Episode 60: Fusion is Not the F-word
Don’t be scared, fusion is not the f-word, especially when it’s executed in a responsible and thoughtful way. How will your taste buds continue to be challenged and excited, for food to innovate, and paths created for new dishes to become classics -- without an active desire to transcend borders and a daring streak to be bold? Xiaowei Zheng of Chiko and Donovan Tian of Daily Provisions shed some light on how to approach the idea of fusion.
At Chiko, Chef Xiao serves an inventive and personal kaiseki menu that draws on his Japanese, Chinese, Italian training, and food memories. He says, “My new restaurant concept is to push out our idea for what’s fun and interesting, and marry the international flavors into the simple ways of Japanese preparations.” From afar, his dishes look Japanese, but close up he’s melting a thin sliver of lardo on red sea bream sushi.
Chef Donovan’s principal in cooking has been removing parts that you don’t need, and letting the ingredients speak for themselves. One of his highlights at Daily Provisions is the humble but popular tomato sandwich.
We discuss how the connotation around fusion is that it’s unnatural, that a certain technique or ingredient was used so you can charge more for the dish. Maybe that’s why there is a bad rap around the concept.
However, fusion is happening all the time, everyone’s cooking is informed by someone else’s. But how do you do this thoughtfully so your cooking is transcending borders and not overstepping boundaries?
If you are curious about your own heritage or another culture, learn more about it by doing - go explore, eat the cuisine, cook the cuisine. Once you have the necessary experience, master the classic dishes, know the key ingredients and their functions within a cuisine, you can make well informed substitutions and experiments. “Then, you will be naturally informed to speak the language in an accent”, says Donovan.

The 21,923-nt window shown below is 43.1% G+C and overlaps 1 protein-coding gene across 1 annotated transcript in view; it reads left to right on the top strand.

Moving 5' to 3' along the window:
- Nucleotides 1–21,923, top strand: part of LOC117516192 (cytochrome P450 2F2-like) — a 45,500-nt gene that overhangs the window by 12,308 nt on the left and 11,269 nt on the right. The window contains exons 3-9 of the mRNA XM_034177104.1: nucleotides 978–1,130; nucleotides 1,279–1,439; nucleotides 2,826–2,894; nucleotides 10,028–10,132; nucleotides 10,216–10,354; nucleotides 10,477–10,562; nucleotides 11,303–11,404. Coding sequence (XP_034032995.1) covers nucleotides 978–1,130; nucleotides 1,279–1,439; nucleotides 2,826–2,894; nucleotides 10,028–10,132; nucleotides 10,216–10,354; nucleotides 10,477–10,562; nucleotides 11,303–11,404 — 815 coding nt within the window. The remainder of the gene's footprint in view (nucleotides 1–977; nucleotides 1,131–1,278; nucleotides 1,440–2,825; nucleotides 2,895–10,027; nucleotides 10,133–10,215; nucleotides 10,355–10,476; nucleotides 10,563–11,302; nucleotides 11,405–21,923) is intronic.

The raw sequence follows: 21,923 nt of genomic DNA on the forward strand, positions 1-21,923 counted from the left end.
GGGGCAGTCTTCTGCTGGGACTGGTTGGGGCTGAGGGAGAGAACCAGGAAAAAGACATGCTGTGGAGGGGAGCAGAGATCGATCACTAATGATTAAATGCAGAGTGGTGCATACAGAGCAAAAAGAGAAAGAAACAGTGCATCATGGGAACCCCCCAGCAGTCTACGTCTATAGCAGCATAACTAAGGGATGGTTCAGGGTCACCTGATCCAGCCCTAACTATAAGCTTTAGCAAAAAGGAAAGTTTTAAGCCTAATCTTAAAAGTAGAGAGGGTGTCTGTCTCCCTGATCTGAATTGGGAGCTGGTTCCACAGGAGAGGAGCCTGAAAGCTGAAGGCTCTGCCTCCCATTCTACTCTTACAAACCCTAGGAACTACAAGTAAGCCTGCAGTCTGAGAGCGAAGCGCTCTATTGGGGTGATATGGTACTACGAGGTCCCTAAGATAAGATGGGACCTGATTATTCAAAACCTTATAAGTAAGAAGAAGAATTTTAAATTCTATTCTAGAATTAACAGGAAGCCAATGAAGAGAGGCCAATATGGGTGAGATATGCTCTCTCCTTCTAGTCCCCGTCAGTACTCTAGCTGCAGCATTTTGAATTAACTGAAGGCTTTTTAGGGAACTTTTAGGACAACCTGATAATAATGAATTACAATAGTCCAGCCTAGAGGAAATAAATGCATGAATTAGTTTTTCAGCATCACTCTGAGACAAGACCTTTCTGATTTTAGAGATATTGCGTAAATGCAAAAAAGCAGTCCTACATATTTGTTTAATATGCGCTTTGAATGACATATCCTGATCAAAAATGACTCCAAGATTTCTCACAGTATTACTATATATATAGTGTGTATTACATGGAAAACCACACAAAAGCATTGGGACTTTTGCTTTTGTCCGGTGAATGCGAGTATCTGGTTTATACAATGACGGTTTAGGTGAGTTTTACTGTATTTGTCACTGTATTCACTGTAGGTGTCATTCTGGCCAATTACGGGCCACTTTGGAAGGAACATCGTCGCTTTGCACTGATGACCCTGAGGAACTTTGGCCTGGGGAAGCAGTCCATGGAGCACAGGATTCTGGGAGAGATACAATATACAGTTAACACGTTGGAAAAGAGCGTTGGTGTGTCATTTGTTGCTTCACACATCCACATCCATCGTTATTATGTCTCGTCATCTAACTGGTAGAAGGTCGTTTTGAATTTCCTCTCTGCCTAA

There’s also a lot more education needed from the food creators. Communicating with the diners and setting expectations will lead to a better experience, as not all “New American” labels mean the same thing.
Chef Xiao’s counter space set up at Chiko aims to solve for this. Most restaurants hide their Chefs in the kitchen, Xiao recognized the need to be front and center, educating the customer as they dined. In terms of putting in the extra work, innovation is a muscle you have to exercise, otherwise cooking just becomes a job and a thing you do. Both Chefs agree, that pushing the boundaries is also more fun.
With innovation, comes preservation. But preserving does not mean hiding it nor leaving it be. There are culinary traditions that are dying because they don’t have commercial viability. Donovan argues you have to think about repurposing in order to preserve, “If you put it in a jar in a museum, all it’s going to do is die there. In order to preserve something you need to take it out and let people see it.”
And what makes a new innovation a classic? Donovan thinks it’s when there’s the right energy around something and you naturally want others to know about it after you try it yourself. “You want it, you eat it, and you want to tell others about it. Like the cronut. People are going to be having cronuts forever …”
Go see Xiao and Donovan at Chiko and Daily Provisions (new West Village location coming soon)!